Hundreds of religious leaders from around the world have issued a joint statement calling for a global ban on so-called conversion procedures.

Conversion procedures are clear human rights violations. Yet the practice is still legal in many countries. International faith leaders have therefore joined forces and founded the Global Interfaith Commission on LGBT+ Lives. The Commission fights for the worldwide ban of so-called “homo/trans* healing”.

Global Interfaith Commission


The Commission was launched at an online launch event on 16 December. At the event, 370 religious leaders from around the world signed a proclamation calling for an end to the criminalisation of people based on their sexual orientation and a global ban on so-called conversion procedures. The signatories of the declaration also ask for forgiveness for religious teachings that have harmed the LGBTIQ* community.

The Proclamation of the Sanctity of Life and Dignity of All People states that people of all sexual orientations, gender identities and gender expressions “are a precious part of creation and part of the natural order” and affirms that all “should be treated equally under the law” because “all are equal under God”.


The statement goes on to say that “certain religious teachings” have inflicted “deep pain and insult” on the LGBTIQ* community and “created systems of oppression that fuel intolerance, perpetuate injustice and lead to violence. This has led, and continues to lead, to many being rejected and alienated from their families, their religious groups and cultural communities.”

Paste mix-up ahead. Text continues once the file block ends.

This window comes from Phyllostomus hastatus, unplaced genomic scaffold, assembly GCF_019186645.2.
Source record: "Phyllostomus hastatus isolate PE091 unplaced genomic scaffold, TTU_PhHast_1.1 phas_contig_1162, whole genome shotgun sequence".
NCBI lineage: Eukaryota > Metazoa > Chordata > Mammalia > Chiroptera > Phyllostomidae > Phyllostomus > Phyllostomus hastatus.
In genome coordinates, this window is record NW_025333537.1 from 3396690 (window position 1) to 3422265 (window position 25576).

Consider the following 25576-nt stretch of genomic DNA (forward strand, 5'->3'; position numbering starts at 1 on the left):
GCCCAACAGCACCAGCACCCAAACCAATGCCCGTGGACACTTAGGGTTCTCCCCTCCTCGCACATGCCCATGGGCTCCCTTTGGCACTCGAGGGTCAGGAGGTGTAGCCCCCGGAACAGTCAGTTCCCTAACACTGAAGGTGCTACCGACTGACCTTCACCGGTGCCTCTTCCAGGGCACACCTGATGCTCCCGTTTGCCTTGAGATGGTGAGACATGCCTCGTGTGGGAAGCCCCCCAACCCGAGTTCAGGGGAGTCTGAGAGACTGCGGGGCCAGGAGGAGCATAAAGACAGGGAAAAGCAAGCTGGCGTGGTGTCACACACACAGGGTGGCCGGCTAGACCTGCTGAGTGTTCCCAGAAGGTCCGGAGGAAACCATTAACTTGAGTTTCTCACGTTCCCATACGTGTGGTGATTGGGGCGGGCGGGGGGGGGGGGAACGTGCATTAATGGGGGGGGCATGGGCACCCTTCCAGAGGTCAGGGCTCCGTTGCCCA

370 signatures from 35 countries



The signatories, who come from over 35 countries, include 9 Archbishops, 51 Bishops and 16 Deans from all corners of the Anglican Communion, 65 Rabbis and other faith leaders from Islam, Sikhism, Buddhism and Hinduism. The full list of signatures can be viewed HERE.

Among the best known signatories are 1984 Nobel Peace Prize winner and Archbishop Emeritus Desmond. M. Tutu of South Africa, the President of the Academy of Jewish Religion Rabbi Mel Gottlieb, the General Minister and President of the United Church of Christ Rev. John C. Dorhauer and the President of the Alliance of Baptists Rev. Michael-Ray Mathews. In Germany, Rabbi Jeremy Borovitz from Halle and Rev. Jürgen Wandel from the Württemberg State Church signed the proclamation.



Politicians are called upon to act


For Jayne Ozanne, director of the Global Interfaith Commission on LGBT+ Lives, the declaration is a milestone.

“We have never had such a powerful, clear and supportive statement from so many leaders.”

Ozanne said she “does not believe that any government can be deaf to the cries of survivors” and called on politicians to finally ban conversion procedures. People would still be traumatised while politicians dawdled, she said. “We need to act with some urgency,” Ozanne said.

Her criticism was particularly directed against Great Britain, which still allows so-called “homo/trans* healing”. However, the UK has committed to ending the practice and Boris Johnson announced in July 2020 that he would push for a ban.

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  • Symbolfoto_Herzenswärme: By Mayur Gala / Unsplash

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